The Federal National Mortgage Association (Fannie Mae) operates under a corporate charter, which authorizes Fannie Mae “to sue and to be sued, and to complain and to defend, in any court of competent jurisdiction, State or Federal.” 12 U.S.C. § 1723a(a). On January 18, the U.S. Supreme Court held that this “sue-and-be-sued” clause does not independently grant federal courts subject-matter jurisdiction over all cases involving Fannie Mae. Instead, the Court (in Lightfoot v. Cendant Mortgage Corporation) held that the clause merely permits Fannie Mae to participate in a suit in any state or federal court that is already endowed with subject-matter jurisdiction over the suit.

The case arose when a mortgage borrower sued Fannie Mae in state court alleging deficiencies in the refinancing, foreclosure, and sale of her home. Fannie Mae removed the case to federal court, citing the sue-and-be-sued clause as the basis for federal jurisdiction. The district court denied a motion to remand the case back to state court, and the U.S. Court of Appeals for the Ninth Circuit affirmed that decision. The Supreme Court agreed to hear the case to resolve a split between the circuits.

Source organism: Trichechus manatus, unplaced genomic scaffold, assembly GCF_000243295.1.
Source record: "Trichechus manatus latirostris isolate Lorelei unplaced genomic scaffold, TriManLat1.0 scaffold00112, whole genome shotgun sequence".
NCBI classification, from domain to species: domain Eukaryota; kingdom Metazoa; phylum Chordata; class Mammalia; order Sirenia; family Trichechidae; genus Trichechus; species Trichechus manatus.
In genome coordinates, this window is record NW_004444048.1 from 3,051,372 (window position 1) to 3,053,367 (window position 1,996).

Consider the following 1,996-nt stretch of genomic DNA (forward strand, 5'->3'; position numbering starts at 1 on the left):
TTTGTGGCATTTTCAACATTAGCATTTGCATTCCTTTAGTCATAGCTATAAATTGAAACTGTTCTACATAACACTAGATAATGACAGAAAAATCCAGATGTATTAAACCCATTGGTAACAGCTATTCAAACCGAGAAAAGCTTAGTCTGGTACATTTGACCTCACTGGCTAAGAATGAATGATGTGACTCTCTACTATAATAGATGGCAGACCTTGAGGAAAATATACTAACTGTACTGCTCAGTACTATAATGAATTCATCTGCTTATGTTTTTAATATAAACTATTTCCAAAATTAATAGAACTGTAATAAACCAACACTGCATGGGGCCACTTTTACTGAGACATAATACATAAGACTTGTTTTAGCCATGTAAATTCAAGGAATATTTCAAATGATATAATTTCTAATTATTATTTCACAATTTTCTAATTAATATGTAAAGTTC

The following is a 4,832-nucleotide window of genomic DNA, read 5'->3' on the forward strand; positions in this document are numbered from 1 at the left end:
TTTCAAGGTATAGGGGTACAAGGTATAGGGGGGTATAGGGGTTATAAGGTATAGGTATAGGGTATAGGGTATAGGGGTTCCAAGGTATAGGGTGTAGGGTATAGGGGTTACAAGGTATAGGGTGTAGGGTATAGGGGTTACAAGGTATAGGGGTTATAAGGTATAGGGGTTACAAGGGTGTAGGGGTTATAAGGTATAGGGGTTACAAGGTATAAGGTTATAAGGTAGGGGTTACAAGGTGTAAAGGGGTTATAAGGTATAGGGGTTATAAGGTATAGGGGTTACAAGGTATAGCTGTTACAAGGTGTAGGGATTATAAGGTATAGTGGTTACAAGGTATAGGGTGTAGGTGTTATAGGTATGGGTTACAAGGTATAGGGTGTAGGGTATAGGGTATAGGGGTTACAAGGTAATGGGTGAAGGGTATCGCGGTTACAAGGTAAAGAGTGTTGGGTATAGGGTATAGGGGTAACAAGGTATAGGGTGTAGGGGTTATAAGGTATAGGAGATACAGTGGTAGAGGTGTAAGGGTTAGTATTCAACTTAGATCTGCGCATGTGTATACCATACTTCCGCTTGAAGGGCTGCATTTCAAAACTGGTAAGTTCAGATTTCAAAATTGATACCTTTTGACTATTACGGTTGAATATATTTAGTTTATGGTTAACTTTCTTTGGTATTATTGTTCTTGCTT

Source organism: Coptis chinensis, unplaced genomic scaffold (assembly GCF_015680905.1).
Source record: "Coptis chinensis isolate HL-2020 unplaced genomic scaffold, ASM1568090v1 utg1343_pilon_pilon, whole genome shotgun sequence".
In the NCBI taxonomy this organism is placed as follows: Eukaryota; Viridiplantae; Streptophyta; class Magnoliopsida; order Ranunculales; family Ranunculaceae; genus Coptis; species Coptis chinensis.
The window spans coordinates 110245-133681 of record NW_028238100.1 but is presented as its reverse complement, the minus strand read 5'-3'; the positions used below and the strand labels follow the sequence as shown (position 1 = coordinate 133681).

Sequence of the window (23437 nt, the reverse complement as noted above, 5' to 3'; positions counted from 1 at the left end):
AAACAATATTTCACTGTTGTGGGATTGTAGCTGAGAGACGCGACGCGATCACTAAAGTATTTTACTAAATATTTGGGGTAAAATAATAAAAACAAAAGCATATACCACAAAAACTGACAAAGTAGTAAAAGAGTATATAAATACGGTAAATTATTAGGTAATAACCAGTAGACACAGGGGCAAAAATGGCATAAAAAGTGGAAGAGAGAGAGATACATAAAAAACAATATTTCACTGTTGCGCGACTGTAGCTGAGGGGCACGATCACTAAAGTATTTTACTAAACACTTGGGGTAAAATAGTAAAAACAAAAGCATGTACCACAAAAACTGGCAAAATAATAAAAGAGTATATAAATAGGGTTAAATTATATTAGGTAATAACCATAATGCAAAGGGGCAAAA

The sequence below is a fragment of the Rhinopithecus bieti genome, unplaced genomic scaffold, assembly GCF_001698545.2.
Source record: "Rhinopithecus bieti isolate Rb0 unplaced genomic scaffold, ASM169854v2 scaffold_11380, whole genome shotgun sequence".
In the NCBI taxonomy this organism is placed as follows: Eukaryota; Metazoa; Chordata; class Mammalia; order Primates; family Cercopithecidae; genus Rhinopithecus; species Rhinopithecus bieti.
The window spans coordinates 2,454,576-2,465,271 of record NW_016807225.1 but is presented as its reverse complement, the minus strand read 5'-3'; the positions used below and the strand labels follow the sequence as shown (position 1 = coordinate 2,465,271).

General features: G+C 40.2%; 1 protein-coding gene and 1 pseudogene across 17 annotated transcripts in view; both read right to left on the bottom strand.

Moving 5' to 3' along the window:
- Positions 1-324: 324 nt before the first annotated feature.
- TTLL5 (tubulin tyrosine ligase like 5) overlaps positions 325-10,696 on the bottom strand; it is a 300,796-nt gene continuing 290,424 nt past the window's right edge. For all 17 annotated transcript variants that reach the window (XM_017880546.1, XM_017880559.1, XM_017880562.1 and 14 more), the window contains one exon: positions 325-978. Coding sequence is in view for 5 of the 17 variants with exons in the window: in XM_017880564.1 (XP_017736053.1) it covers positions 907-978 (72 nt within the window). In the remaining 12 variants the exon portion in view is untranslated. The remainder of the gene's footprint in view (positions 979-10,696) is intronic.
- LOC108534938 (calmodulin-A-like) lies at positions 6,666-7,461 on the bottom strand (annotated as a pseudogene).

On appeal, Justice Sotomayor, writing for a unanimous Supreme Court, explained that the Court had previously addressed the jurisdictional reach of sue-and-be-sued clauses in five other federal charters. In those cases, the Court had stated that a clause gives rise to federal court jurisdiction if, but only if, it specifically mentions the federal courts. Fannie Mae’s sue-and-be-sued clause specifically mentions federal courts, but also includes the phrase “any court of competent jurisdiction.” The Court found that this qualification limited the jurisdictional reach of the clause to any court with an existing source of subject-matter jurisdiction. Accordingly, the Court held that Fannie Mae’s sue-and-be-sued clause does not grant federal jurisdiction over any case involving Fannie Mae, but instead permits suit in any state or federal court that already has subject-matter jurisdiction.

Accordingly, under Lightfoot, Fannie Mae will no longer be able to remove a case to federal court citing only its charter’s sue-and-be-sued clause. Instead, in order for a case involving Fannie Mae to be brought in federal court or removed to federal court, there must be an independent source of diversity or federal-question jurisdiction.